A serious wagon accident on Tennessee Pass in November of 1886 likely turned Alfred’s focus from hunting to homesteading. Alfred was driving the wagon from Leadville to Red Cliff when it tipped and rolled 100 feet down a steep embankment. The horses were uninjured, but Alfred suffered a compound fracture of his lower right leg. A Red Cliff doctor set the bones after removing several sizable fragments, but for the rest of his life Alfred suffered pain and infections in the damaged leg.

Jake continued to develop the guiding and outfitting business. Alfred turned his attention to making his homestead tract of unbroken wild sage and willows into a fine 480 acre ranch. He raised cattle, hay, grain, and vegetables.

Pioneer romance

The first mention of Miss Mary Grant, a Leadville woman, appears on July 5, 1884, when Alfred notes that he took her on a horseback ride across Tennessee Park (between Leadville and Red Cliff). To say their relationship developed slowly would be an understatement.

Alfred was still roaming the Western Slope, hunting with Jake. Mary and Alfred exchanged scores of letters, but he often went weeks without being near a post office. Personal meetings were rare, but he did occasionally take her to a dance or on a fishing excursion. He gifted her a saddle and bridle.

1/1 1886 Friday Staid [Stayed] about Town at night went to Dance at union Hall to Club, took Miss Mary Grant had a good time.

Alfred Borah journal

Mary, Al, and Mittie Borah

Alfred had a long-term plan, He persuaded Mary’s widowed mother to homestead a parcel of land adjacent to the railroad track at Eagle. He helped build a cabin, barn, and corrals. Once the women moved in, he visited Mary more frequently while her mother chaperoned.

On March 18, 1888, nearly four years after they met, Alfred and Mary shared several kisses (duly noted in the journal) as she strolled on the road with him on a wintry night. In June, he helped Mary file a homestead claim adjacent to his Brush Creek parcel.

In September, Alfred traveled by train to Leadville to purchase a gold engagement ring and delivered it to Mary in a memorable fashion. Alfred was meeting a hunting client in Glenwood, so hopped on the westbound express train. The express train slowed at the local stations but did not actually stop. By pre-arrangement, Mary stood out in her mother’s yard (adjacent to the railroad tracks) when Alfred’s train passed through Eagle. He placed the ring in an envelope and threw it off the moving train to Mary. The engagement was official.

The couple married in a small ceremony in Leadville on April 16, 1889. Alfred dutifully recorded the cost of the marriage license ($3) and preacher ($5). The newlyweds spent one night in Leadville then returned to his Brush Creek cabin. That evening, the “boys of the neighborhood” shivareed the newlyweds­ –– a frontier custom involving  a loud serenade with tooting horns, ringing bells, and clanging pots and pans. The relentless noise ended only when Alfred invited the revelers into the cabin for some generous drinks of whiskey. Alfred was 44 on his wedding day and Mary was 31.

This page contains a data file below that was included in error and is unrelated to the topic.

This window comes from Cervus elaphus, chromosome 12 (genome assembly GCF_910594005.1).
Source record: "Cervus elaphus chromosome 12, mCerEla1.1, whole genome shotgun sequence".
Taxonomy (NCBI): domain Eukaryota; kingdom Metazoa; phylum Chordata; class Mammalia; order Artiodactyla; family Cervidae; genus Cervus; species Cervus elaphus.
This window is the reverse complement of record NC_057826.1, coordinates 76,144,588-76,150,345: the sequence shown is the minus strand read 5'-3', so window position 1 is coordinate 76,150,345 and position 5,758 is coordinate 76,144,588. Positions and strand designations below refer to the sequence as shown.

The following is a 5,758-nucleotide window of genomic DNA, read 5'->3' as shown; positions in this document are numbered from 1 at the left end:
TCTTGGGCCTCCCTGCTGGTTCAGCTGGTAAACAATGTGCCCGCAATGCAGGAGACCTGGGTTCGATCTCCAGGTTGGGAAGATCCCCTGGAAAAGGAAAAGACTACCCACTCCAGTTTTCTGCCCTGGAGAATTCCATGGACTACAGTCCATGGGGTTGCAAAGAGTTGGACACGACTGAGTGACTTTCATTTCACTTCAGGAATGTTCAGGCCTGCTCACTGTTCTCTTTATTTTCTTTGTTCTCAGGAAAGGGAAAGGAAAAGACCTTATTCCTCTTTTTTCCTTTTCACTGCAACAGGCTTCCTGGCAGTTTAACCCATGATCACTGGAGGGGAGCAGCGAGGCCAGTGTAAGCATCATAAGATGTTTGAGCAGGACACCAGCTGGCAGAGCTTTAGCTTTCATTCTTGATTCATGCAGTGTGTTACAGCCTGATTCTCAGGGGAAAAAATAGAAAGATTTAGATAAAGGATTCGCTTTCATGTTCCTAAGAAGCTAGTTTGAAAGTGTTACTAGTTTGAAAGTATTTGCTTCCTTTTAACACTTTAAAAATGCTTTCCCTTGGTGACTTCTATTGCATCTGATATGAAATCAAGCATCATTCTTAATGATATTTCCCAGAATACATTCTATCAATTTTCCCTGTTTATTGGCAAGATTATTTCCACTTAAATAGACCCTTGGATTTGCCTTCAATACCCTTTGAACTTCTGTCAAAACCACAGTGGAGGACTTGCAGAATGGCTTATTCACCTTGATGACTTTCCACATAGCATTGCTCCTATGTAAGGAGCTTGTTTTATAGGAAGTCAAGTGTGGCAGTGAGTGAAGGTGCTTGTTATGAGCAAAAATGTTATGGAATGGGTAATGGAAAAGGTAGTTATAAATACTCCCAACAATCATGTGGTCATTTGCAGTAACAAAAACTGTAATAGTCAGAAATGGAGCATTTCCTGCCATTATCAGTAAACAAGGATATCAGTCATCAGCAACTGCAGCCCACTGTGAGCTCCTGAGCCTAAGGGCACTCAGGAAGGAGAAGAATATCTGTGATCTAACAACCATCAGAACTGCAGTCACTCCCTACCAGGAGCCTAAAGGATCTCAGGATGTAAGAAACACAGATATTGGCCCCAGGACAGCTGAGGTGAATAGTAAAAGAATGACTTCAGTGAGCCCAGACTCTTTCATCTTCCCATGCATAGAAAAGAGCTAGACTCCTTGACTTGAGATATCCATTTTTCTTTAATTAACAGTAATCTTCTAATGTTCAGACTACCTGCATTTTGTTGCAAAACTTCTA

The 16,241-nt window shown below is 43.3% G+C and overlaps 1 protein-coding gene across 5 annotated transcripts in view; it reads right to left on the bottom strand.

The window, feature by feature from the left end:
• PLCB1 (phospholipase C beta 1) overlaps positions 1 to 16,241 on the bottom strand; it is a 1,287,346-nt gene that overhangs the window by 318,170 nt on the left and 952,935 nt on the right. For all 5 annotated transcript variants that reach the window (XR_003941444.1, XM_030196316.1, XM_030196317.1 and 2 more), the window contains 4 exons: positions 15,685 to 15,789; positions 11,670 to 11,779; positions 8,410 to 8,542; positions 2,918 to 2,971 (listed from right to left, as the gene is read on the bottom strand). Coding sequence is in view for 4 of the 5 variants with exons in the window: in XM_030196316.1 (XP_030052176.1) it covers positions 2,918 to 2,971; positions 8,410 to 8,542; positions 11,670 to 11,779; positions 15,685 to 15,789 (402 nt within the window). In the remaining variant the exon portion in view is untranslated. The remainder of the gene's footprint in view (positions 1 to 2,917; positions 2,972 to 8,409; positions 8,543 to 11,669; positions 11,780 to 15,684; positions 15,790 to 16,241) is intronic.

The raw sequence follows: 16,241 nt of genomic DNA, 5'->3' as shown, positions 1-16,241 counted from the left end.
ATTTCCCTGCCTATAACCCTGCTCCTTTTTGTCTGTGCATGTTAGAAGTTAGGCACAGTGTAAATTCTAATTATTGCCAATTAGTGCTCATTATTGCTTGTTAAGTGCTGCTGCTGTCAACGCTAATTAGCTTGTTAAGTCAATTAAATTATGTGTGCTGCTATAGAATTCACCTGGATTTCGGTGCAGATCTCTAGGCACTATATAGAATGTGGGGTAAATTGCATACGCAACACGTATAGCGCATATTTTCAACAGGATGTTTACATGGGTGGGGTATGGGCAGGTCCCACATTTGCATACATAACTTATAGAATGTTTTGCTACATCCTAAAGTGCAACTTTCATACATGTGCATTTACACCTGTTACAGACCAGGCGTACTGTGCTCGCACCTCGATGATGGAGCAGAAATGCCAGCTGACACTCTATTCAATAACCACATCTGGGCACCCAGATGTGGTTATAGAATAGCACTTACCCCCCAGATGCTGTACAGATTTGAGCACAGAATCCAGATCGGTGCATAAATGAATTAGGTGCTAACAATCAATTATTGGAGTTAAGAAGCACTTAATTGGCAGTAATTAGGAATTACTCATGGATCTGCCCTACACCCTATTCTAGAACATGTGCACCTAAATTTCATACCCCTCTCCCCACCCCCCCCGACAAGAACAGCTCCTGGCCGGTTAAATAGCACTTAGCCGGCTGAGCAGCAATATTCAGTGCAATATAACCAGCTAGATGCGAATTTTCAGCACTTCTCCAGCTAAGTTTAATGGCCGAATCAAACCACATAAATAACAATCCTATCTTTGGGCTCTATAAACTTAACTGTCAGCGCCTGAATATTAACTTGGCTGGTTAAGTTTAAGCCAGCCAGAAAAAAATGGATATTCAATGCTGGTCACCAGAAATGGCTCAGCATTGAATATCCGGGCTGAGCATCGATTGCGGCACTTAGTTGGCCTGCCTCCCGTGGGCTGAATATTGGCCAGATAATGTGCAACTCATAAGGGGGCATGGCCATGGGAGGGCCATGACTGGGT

Mary became a true partner at the ranch, working alongside her husband. Journal entries reveal that Mary suffered a couple of miscarriages, but on Dec. 4, 1896, gave birth to a healthy baby girl, Mittie Alda. She was a beloved only child. It was Mitty who preserved her father’s journals, and her granddaughter who donated them to the Eagle County Historical Society.

With his family established, Alfred focused on developing his land into one of the best ranches in Eagle County. He was involved in the community, helping to build the little log school that Mittie would attend, and serving on the school board.  Neighbors knew they could count on Alfred Borah for help and advice.

One year after Alfred’s marriage, Jake married local belle Minnie Hockett. Their adventurous life included operating hunting and fishing resorts at Deep Lake (on the Flat Tops, northwest of Dotsero) and at Trapper’s Lake. They maintained a ranch on Gypsum Creek and raised two sons. Jake’s hunting adventures took him all over the western United States and into Mexico. His famous clients invariably became his fast friends. Jake died in 1929 and is buried in Gypsum.

Alfred’s health issues prompted his family to move to Arizona in 1917. He died in Phoenix in 1923.

Credit Alfred for his persistence in maintaining those pioneer journals, and his daughter Mittie for preserving the fragile books. Eagle County now has a treasure trove of local history that will delight many future generations of researchers.

Mary and Alda Borah

The digitized Borah Journals and photographs are accessible via the Eagle Valley Library District website (evld.org) and at eaglecountyhistoricalsociety.com.

 

Kathy Heicher worked as a reporter and editor at newspaper in the valley for over 40 years. She is the president of the Eagle County Historical Society and is just completed writing her fourth local history book. Her work has earned History Colorado’s Caroline Bancroft Award for contributing to the advancement of Colorado history. She is the go-to person if you are seeking gossip of 1890s Eagle County.

 

 

 

 

 

 

 

 

 

 

 

 

2021 Josephine Miles Award

 Borah Journals Project Wins State History Award

The Eagle County Historical Society and the Eagle Valley Library District are being honored by History Colorado for a several-year project involving digitization of the Alfred Borah Journals. The project is the winner of the 2021 Josephine Miles award, which honors outstanding projects that further understanding of Colorado history in exemplary and unique ways.

Borah was a homesteader on Brush Creek in 1882 who kept a meticulous daily journal detailing everything about his life. The journals have been photographed, transcribed, and are accessible on-line at via the eaglecountyhistoricalsociety.com or evld.org websites https://evld.marmot.org/Archive/evld%3A11904/Exhibit.

Borah hunting camp circa 1890